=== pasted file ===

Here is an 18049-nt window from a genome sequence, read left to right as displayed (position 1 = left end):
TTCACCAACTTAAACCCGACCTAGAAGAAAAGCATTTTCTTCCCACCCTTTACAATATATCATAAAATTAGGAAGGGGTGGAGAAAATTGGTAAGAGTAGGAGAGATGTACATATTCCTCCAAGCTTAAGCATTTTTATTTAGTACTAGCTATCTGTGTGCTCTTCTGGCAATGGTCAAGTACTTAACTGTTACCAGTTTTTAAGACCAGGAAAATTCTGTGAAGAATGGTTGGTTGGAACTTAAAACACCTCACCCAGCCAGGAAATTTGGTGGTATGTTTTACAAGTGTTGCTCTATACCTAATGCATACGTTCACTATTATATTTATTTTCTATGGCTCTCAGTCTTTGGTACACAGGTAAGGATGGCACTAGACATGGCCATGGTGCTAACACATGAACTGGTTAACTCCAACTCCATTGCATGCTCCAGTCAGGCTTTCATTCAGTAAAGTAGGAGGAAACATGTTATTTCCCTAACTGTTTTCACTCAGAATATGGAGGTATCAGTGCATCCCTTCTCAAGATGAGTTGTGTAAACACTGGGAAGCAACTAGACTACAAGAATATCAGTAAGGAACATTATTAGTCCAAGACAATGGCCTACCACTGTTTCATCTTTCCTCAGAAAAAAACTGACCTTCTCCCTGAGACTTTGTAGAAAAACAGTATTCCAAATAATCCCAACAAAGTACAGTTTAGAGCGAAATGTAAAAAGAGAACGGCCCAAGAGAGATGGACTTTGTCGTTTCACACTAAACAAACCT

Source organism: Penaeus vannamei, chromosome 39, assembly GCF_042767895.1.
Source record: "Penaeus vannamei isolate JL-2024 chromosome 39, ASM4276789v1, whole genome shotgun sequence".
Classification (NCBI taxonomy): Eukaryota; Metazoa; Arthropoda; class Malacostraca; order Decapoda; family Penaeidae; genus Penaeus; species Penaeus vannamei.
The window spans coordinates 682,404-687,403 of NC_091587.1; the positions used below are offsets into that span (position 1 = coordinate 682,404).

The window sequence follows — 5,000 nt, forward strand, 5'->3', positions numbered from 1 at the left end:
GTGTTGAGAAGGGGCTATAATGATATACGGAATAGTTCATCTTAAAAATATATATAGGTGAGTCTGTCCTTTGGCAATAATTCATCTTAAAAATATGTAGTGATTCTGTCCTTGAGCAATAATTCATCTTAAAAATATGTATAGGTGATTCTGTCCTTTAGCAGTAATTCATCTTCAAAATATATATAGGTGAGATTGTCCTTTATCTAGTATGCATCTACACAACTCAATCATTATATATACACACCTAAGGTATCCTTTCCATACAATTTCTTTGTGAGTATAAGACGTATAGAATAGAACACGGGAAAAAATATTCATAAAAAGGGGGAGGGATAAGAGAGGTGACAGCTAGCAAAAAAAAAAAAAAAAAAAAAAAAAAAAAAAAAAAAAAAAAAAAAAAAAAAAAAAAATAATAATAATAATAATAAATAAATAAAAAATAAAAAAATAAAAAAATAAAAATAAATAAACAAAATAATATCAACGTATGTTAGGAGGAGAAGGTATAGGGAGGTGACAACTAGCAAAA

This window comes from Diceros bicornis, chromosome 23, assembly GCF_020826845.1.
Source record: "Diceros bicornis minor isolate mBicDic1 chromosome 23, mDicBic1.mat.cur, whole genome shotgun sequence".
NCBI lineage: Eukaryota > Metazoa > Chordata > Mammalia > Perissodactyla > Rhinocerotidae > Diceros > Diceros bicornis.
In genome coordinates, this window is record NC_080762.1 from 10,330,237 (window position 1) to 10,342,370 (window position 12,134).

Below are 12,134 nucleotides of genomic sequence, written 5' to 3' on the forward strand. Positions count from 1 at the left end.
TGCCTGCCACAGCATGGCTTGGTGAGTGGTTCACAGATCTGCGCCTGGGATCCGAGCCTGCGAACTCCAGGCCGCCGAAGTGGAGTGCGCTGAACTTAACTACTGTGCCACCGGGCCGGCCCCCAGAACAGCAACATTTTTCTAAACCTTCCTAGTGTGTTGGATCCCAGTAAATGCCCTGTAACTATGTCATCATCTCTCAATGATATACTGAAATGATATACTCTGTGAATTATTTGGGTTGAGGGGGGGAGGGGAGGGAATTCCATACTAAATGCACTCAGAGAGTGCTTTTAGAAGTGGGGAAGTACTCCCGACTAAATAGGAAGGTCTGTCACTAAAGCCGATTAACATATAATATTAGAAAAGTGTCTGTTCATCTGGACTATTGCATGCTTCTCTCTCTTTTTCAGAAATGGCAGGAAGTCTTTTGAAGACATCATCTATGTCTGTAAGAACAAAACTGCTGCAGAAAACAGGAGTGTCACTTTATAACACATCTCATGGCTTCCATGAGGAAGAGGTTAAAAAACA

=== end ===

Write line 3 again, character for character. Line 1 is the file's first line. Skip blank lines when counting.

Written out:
Source organism: Penaeus vannamei, chromosome 39, assembly GCF_042767895.1.